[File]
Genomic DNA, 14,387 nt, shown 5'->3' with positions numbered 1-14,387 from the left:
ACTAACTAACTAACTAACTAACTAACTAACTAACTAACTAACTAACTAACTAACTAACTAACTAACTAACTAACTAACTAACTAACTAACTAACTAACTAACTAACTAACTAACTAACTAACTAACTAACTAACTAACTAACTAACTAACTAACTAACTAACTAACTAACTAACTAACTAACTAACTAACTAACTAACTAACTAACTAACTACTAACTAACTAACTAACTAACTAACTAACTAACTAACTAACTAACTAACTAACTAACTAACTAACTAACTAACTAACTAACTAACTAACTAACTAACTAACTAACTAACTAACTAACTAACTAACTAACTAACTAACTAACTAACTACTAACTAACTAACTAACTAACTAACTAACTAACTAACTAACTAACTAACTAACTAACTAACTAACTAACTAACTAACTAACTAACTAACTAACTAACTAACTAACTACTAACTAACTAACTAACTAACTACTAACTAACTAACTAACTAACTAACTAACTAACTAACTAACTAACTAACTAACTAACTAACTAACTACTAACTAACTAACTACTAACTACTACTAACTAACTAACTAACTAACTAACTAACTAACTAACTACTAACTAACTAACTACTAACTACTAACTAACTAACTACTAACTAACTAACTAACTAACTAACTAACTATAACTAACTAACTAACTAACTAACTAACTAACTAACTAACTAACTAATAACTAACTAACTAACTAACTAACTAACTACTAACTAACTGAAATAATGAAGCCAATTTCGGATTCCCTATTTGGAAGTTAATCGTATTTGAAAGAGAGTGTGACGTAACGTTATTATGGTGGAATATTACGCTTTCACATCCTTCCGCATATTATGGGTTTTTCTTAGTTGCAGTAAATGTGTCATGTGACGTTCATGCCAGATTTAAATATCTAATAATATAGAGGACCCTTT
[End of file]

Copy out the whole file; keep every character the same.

Genomic DNA, 14,387 nt, shown 5'->3' with positions numbered 1-14,387 from the left:
ACTAACTAACTAACTAACTAACTAACTAACTAACTAACTAACTAACTAACTAACTAACTAACTAACTAACTAACTAACTAACTAACTAACTAACTAACTAACTAACTAACTAACTAACTAACTAACTAACTAACTAACTAACTAACTAACTAACTAACTAACTAACTAACTAACTAACTAACTAACTAACTAACTAACTAACTAACTAACTACTAACTAACTAACTAACTAACTAACTAACTAACTAACTAACTAACTAACTAACTAACTAACTAACTAACTAACTAACTAACTAACTAACTAACTAACTAACTAACTAACTAACTAACTAACTAACTAACTAACTAACTAACTAACTACTAACTAACTAACTAACTAACTAACTAACTAACTAACTAACTAACTAACTAACTAACTAACTAACTAACTAACTAACTAACTAACTAACTAACTAACTAACTAACTACTAACTAACTAACTAACTAACTACTAACTAACTAACTAACTAACTAACTAACTAACTAACTAACTAACTAACTAACTAACTAACTAACTACTAACTAACTAACTACTAACTACTACTAACTAACTAACTAACTAACTAACTAACTAACTAACTACTAACTAACTAACTACTAACTACTAACTAACTAACTACTAACTAACTAACTAACTAACTAACTAACTATAACTAACTAACTAACTAACTAACTAACTAACTAACTAACTAACTAATAACTAACTAACTAACTAACTAACTAACTACTAACTAACTGAAATAATGAAGCCAATTTCGGATTCCCTATTTGGAAGTTAATCGTATTTGAAAGAGAGTGTGACGTAACGTTATTATGGTGGAATATTACGCTTTCACATCCTTCCGCATATTATGGGTTTTTCTTAGTTGCAGTAAATGTGTCATGTGACGTTCATGCCAGATTTAAATATCTAATAATATAGAGGACCCTTT